We seek to identify the main molecular factors which are responsible for temperature stability of type 2 photosynthetic reaction centers of anoxygenic phototrophic bacteria, cyanobacteria, green algae and higher plants. We are currently putting in test whether the amino acid mutations which were shown to stabilize cyanobacterial reaction centers will have the same effect also in chloroplasts of algae and higher plants. We are investigating, why are there no truly thermophilic purple bacteria. Do purple bacteria employ similar stabilization mechanism as was shown in cyanobacteria or do they lack this option? We also investigate the role of other membrane components in the temperature stabilization, e.g. the role of small protein subunits in reaction centre stabilization and the role of membrane lipid composition and fatty acid unsaturation.

In cyanobacteria a number of thermophilic strains have been described. Thermosynechococcus elongatus and Thermosynechococcus vulcanus exhibit autotrophic growth optimum at 55 and 57°C respectively. The maximal growth temperature of 74°C found in cyanobacterium Synechococcus cf. lividus is considered to represent the upper limit for oxygenic photosynthesis. The highest growth temperature among anoxygenic phototrophs was found in the green nonsulfur photosynthetic bacterium Chloroflexus aurantiacus which thrives at temperatures of up to 70°C. Interestingly, phototrophic Proteobacteria (purple phototrophic bacteria) seem to lack truly thermophilic species. So far the highest growth optimum of 48 – 50°C was found in the purple sulfur bacterium Thermochromatium tepidum. Only slightly lower growth temperatures, 40 − 48°C, were found in Porphyrobacter tepidarius, a photoheterotrophic bacterium isolated from a brackish thermal spring. A similar growth optimum was also found in the photoheterotrophic bacterium Rubritepida flocculans, however this organism only expressed its photosynthetic apparatus at much lower temperatures.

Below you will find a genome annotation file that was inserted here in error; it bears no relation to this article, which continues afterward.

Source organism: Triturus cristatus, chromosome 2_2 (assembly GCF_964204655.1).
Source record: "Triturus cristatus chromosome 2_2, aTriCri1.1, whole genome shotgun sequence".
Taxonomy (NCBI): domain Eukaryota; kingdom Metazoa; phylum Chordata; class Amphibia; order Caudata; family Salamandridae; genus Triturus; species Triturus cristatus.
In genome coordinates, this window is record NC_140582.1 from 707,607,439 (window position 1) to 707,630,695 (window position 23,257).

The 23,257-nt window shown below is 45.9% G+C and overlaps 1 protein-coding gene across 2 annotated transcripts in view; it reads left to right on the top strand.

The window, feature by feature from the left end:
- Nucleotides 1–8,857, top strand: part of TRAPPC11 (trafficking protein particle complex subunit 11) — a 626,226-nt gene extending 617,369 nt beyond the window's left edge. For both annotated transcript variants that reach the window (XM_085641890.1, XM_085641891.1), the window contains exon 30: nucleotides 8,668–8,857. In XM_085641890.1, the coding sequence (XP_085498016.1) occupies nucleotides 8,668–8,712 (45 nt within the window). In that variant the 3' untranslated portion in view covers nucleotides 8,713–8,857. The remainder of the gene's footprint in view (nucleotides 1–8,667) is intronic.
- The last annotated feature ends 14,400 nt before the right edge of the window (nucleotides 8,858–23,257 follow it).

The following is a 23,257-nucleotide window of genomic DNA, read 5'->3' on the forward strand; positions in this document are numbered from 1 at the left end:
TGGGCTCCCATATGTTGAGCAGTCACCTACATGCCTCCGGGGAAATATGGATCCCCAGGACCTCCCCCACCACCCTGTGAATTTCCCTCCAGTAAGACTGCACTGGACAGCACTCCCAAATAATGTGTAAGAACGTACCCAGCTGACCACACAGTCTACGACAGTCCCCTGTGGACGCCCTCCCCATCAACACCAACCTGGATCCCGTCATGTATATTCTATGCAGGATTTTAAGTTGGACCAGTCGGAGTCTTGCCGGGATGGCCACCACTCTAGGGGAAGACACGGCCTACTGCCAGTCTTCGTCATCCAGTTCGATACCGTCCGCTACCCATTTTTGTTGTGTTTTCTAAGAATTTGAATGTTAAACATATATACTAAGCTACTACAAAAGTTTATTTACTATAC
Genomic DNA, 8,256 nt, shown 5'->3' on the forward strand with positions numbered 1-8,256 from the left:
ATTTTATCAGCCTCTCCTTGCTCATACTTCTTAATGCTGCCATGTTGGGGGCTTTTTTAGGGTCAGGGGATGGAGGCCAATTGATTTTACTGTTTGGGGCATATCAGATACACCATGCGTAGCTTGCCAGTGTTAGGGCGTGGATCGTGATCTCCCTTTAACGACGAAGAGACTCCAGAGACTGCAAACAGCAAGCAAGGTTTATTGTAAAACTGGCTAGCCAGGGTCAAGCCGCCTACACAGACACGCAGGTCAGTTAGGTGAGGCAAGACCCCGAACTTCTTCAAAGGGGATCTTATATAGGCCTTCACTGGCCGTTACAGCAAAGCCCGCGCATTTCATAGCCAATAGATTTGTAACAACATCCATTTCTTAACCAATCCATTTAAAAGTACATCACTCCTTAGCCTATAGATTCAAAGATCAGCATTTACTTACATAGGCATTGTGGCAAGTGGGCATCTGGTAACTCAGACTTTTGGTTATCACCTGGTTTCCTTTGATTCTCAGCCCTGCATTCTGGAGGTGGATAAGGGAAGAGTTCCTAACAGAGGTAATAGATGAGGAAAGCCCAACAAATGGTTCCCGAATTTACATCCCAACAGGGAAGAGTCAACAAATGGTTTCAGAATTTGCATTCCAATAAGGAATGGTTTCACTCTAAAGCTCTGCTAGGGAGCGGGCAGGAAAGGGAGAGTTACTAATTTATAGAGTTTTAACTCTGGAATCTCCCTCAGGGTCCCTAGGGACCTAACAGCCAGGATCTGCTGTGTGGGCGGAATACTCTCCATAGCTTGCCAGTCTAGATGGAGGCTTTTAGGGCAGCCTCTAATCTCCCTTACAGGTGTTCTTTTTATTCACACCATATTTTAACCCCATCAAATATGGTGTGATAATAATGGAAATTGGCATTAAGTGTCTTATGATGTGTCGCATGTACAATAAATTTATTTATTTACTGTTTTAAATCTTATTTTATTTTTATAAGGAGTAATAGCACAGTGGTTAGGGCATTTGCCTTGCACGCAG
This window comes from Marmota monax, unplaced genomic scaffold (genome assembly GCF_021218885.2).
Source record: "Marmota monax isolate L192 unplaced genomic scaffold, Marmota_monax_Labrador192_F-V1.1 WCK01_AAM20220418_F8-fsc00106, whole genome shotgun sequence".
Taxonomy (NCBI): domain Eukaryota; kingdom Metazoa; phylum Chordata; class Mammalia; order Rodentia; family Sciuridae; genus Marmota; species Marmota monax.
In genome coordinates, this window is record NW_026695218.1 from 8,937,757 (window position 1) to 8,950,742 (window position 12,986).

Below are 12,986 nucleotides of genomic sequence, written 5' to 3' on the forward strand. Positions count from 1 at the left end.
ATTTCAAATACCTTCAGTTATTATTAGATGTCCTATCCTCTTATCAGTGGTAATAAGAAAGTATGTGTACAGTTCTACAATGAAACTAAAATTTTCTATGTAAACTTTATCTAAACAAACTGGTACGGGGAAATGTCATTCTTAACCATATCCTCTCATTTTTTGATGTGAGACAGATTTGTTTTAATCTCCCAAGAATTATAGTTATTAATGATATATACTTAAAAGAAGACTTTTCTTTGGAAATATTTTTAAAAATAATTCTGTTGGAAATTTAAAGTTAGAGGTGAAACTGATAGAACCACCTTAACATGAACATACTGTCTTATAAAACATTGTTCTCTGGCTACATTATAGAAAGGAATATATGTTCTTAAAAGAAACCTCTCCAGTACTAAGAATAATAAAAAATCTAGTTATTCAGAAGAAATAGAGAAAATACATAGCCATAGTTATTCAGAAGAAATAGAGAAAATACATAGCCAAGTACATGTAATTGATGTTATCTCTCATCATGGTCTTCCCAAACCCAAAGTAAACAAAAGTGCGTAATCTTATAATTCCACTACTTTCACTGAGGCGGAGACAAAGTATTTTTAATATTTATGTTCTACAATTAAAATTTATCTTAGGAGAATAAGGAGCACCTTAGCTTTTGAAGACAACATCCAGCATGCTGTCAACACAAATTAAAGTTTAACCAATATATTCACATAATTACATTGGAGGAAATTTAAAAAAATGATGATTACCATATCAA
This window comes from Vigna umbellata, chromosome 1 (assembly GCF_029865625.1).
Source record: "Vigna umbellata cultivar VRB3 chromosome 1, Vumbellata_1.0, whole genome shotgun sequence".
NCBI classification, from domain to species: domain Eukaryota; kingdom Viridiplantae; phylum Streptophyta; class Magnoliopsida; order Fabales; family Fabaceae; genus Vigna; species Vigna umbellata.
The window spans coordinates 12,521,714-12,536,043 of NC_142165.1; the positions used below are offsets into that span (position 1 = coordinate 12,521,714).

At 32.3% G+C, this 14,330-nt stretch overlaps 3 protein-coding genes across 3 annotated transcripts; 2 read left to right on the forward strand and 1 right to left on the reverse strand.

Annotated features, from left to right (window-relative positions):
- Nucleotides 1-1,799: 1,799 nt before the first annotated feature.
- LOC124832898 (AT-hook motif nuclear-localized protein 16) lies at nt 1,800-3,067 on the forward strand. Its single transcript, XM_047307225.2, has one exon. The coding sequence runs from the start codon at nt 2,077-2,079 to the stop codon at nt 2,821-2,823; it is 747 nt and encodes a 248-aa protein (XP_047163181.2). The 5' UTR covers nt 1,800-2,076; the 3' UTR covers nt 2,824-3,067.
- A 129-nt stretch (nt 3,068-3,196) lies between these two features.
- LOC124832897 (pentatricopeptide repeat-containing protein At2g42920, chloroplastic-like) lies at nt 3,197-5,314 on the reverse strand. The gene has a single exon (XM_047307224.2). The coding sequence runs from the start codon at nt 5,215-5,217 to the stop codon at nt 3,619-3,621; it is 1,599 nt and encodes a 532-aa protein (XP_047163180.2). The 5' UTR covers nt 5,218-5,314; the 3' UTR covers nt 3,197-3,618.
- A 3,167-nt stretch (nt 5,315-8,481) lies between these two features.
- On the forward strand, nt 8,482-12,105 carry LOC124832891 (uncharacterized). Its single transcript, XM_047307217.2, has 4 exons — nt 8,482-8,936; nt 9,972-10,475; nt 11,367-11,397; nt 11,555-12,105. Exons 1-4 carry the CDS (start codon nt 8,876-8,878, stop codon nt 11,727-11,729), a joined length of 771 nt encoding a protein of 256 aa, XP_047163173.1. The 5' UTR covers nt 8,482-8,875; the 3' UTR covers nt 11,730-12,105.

Light and temperature dependence of photosynthesis in Chlamydomonads isolated from snow